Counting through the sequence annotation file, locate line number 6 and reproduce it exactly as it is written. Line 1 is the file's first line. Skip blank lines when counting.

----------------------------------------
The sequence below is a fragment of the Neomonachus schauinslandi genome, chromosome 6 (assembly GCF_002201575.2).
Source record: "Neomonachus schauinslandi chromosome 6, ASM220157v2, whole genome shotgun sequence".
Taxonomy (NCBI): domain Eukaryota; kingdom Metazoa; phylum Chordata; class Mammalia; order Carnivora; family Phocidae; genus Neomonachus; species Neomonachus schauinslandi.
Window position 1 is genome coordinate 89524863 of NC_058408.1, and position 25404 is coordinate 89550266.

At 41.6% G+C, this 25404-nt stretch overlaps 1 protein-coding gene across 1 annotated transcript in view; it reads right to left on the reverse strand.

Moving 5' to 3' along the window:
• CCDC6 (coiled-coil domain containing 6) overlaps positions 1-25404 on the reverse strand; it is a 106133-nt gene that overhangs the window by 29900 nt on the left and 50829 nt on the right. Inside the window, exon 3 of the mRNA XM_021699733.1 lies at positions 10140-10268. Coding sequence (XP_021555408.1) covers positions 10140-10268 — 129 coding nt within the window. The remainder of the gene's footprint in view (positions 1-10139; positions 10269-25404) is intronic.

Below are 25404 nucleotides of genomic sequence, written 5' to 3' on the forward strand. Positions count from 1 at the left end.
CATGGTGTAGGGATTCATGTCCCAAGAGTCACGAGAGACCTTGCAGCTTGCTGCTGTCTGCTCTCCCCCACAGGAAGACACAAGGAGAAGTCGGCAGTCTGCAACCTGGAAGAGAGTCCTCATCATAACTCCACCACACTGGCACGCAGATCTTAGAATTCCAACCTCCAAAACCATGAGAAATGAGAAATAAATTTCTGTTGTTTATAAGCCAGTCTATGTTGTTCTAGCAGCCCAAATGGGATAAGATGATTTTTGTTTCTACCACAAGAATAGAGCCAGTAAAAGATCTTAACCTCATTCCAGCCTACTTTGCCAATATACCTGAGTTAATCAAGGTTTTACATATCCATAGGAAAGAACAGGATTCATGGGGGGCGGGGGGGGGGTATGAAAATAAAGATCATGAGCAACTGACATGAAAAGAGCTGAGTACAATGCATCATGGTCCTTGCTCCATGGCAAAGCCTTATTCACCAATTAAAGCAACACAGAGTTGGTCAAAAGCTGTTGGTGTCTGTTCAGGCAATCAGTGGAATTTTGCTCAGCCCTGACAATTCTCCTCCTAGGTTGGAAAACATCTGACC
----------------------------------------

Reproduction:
Moving 5' to 3' along the window: